Improved soil and water conservatory managements for cotton-maize rotation system in the western cotton area of Burkina Faso.
Acta Universitatis agriculturae Sueciae, 1652-6880
Integrated soil fertility management combining additions of organic and mineral fertilizers and reduced ploughing frequencies is a prospective option for sustainable cropping systems. In the cotton cultivation area of Burkina Faso the agricultural land is gradually degrading due (at least in part) to increases in mechanization and the use of mineral fertilizers, herbicides and pesticides. The objective of the work underlying this thesis was to test soil management techniques to improve soil fertility, and the productivity of cotton (Gossypium hirsutum) and maize (Zea mays). For this purpose, a research program was initiated in 2003 at Bondoukuy in the western cotton growing zone of the country. On-farm experiments combining two tillage regimes - annual ox-ploughing (AP) and ox-ploughing/hand hoe scarifying in alternate years, referred to as reduced tillage (RT) - with or without compost addition in a cotton-maize rotation were carried out on two common soil types (a Ferric Lixisol and a Ferric Luvisol). We investigated the effects of the treatments on: (i) soil aggregate stability, (ii) soil infiltrability, and (iii) crops nutrient uptakes and yields. Reduced tillage resulted in greater macroaggregate stability than annual ploughing in both soil types. The compost addition treatments (in combination with annual ploughing or reduced tillage) increased soil saturated hydraulic conductivity (Ks) compared to the annual ploughing without compost addition (control). The soil nutrient status was related to organic and mineral fertilizer inputs, and soil carbon and nitrogen contents were highest (ca 0.6% C and 0.05% N) in plots where compost was applied, after the third year of the experiment. Reducing tillage had no clear effect on cotton and maize nutrient uptake, but compost applications increased N and P uptake by cotton in both soil types. On both soil types, the cotton fibre yields under the reduced tillage regime with compost additions were higher than those obtained under the control, although the differences were not always statistically significant. The trend of maize production was: higher production under the annual ploughing with compost addition than the control on the Lixisol, while it was the reduced tillage with compost addition, on the Luvisol. The results supported earlier conclusion that the effects of soil management techniques on crop production depend on the seasonal rainfall pattern. In spite of the short term of the experiment, reduced tillage with compost addition seems to be a suitable option for the smallholder farmers. As recommendation; soil fertility management regimes in the cotton maize rotation system should mix compost application or other organic matter source with mineral fertilizer, and should consider ploughing frequency.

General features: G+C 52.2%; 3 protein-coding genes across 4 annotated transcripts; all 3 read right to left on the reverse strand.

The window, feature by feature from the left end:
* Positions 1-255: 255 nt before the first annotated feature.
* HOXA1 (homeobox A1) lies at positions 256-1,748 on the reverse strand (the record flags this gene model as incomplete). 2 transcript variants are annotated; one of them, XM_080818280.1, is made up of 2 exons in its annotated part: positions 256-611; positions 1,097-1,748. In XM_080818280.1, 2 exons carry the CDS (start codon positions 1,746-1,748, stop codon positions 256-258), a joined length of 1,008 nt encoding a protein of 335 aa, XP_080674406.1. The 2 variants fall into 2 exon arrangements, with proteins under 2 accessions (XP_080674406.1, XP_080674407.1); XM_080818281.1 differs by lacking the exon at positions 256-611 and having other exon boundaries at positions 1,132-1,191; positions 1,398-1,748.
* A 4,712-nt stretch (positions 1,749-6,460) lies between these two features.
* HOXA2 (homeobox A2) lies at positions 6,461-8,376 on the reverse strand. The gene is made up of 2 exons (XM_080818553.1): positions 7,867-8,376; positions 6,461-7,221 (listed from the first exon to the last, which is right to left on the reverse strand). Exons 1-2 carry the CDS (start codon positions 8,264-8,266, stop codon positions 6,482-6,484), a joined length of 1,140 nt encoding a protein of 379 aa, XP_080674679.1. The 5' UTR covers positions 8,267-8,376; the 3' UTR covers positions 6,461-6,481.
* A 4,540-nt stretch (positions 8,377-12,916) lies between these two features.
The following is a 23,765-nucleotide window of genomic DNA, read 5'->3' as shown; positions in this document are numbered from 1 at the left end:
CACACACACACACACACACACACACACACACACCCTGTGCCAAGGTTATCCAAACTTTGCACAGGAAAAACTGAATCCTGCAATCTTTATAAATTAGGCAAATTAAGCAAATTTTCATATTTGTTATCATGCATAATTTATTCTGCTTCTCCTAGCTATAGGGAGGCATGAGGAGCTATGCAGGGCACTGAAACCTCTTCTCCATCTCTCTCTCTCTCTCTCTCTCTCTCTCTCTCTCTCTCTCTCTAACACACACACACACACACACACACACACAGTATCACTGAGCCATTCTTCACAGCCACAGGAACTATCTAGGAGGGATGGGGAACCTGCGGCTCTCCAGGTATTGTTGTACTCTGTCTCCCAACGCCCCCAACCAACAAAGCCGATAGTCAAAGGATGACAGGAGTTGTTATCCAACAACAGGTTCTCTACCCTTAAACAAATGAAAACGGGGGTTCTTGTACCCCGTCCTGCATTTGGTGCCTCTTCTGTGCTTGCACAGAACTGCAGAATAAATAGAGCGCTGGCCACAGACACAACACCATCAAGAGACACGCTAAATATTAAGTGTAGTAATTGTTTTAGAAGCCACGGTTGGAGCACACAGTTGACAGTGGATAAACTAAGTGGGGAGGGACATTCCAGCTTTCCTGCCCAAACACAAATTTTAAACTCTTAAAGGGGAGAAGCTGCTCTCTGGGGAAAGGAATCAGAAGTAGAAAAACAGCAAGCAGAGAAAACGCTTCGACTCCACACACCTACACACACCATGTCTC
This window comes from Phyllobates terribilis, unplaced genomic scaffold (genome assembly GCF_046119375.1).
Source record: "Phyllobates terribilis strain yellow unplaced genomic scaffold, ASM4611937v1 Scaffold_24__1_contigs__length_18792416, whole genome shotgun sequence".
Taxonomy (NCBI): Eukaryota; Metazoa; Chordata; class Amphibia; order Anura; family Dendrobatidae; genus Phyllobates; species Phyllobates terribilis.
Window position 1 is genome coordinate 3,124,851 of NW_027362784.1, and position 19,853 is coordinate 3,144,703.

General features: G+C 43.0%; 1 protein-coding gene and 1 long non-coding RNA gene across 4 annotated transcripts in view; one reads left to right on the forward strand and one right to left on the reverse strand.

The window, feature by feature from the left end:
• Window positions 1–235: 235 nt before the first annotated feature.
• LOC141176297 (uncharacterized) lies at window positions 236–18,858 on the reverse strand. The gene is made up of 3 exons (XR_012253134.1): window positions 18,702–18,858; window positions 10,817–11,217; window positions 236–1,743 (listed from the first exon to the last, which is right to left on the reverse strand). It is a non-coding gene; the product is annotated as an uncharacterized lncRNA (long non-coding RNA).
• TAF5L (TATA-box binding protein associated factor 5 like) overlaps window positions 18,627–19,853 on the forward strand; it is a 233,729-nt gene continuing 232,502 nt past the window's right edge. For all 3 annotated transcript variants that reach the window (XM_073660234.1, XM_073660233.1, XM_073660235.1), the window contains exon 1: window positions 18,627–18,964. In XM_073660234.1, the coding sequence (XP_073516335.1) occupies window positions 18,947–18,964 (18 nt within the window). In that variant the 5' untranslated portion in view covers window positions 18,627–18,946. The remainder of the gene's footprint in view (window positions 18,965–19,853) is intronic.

|Title:||Improved soil and water conservatory managements for cotton-maize rotation system in the western cotton area of Burkina Faso|
|Year of publishing :||2007|
|Number of Pages:||50|
|Place of Publication:||Umea|
|Publication Type:||Doctoral thesis|
|Full Text Status:||Public|
|Agrovoc terms:||gossypium hirsutum, zea mays, soil fertility, soil management, soil conservation, soil water, yields, burkina faso|
|Keywords:||ploughing frequency, compost, Gossypium hirsutum, Zea mays, aggregate stability, hydraulic conductivity, soil nutrients, yields, soil water, Burkina Faso.|
|Divisions:||Faculty of Forest Sciences > Dept. of Forest Ecology and Management|
|Deposited By:||Korojouma Ouattara|
|Deposited On:||03 Sep 2007 00:00|
|Metadata Last Modified:||03 May 2013 07:43|
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